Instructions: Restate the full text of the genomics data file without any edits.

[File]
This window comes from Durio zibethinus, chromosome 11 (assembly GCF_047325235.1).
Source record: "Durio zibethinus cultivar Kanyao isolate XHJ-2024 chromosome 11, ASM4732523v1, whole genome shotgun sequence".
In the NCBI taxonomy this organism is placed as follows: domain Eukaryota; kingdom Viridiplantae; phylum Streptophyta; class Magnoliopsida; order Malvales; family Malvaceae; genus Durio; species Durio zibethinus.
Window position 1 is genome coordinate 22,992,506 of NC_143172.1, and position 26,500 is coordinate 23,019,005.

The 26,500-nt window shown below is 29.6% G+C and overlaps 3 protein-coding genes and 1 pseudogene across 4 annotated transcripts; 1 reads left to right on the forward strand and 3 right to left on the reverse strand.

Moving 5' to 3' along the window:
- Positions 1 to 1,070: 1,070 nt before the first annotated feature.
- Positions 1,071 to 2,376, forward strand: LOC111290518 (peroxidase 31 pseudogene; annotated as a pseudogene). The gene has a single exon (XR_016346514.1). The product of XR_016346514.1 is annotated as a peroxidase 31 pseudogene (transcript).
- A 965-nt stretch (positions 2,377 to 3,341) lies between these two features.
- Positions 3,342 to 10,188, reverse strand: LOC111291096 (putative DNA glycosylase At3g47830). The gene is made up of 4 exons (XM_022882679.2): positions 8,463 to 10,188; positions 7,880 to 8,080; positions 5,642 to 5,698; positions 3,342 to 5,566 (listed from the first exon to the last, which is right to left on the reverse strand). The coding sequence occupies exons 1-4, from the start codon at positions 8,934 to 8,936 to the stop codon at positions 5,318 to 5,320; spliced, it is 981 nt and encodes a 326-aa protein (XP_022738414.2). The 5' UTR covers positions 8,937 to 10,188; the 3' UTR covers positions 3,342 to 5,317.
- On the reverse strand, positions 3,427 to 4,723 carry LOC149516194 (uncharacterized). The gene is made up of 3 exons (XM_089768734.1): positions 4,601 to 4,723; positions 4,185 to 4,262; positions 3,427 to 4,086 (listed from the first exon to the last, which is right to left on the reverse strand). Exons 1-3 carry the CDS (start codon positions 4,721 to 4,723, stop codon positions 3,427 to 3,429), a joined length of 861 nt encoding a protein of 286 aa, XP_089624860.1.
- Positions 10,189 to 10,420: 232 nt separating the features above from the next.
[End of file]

This window comes from Durio zibethinus, chromosome 11 (assembly GCF_047325235.1).
Source record: "Durio zibethinus cultivar Kanyao isolate XHJ-2024 chromosome 11, ASM4732523v1, whole genome shotgun sequence".
In the NCBI taxonomy this organism is placed as follows: domain Eukaryota; kingdom Viridiplantae; phylum Streptophyta; class Magnoliopsida; order Malvales; family Malvaceae; genus Durio; species Durio zibethinus.
Window position 1 is genome coordinate 22,992,506 of NC_143172.1, and position 26,500 is coordinate 23,019,005.

The 26,500-nt window shown below is 29.6% G+C and overlaps 3 protein-coding genes and 1 pseudogene across 4 annotated transcripts; 1 reads left to right on the forward strand and 3 right to left on the reverse strand.

Moving 5' to 3' along the window:
- Positions 1 to 1,070: 1,070 nt before the first annotated feature.
- Positions 1,071 to 2,376, forward strand: LOC111290518 (peroxidase 31 pseudogene; annotated as a pseudogene). The gene has a single exon (XR_016346514.1). The product of XR_016346514.1 is annotated as a peroxidase 31 pseudogene (transcript).
- A 965-nt stretch (positions 2,377 to 3,341) lies between these two features.
- Positions 3,342 to 10,188, reverse strand: LOC111291096 (putative DNA glycosylase At3g47830). The gene is made up of 4 exons (XM_022882679.2): positions 8,463 to 10,188; positions 7,880 to 8,080; positions 5,642 to 5,698; positions 3,342 to 5,566 (listed from the first exon to the last, which is right to left on the reverse strand). The coding sequence occupies exons 1-4, from the start codon at positions 8,934 to 8,936 to the stop codon at positions 5,318 to 5,320; spliced, it is 981 nt and encodes a 326-aa protein (XP_022738414.2). The 5' UTR covers positions 8,937 to 10,188; the 3' UTR covers positions 3,342 to 5,317.
- On the reverse strand, positions 3,427 to 4,723 carry LOC149516194 (uncharacterized). The gene is made up of 3 exons (XM_089768734.1): positions 4,601 to 4,723; positions 4,185 to 4,262; positions 3,427 to 4,086 (listed from the first exon to the last, which is right to left on the reverse strand). Exons 1-3 carry the CDS (start codon positions 4,721 to 4,723, stop codon positions 3,427 to 3,429), a joined length of 861 nt encoding a protein of 286 aa, XP_089624860.1.
- Positions 10,189 to 10,420: 232 nt separating the features above from the next.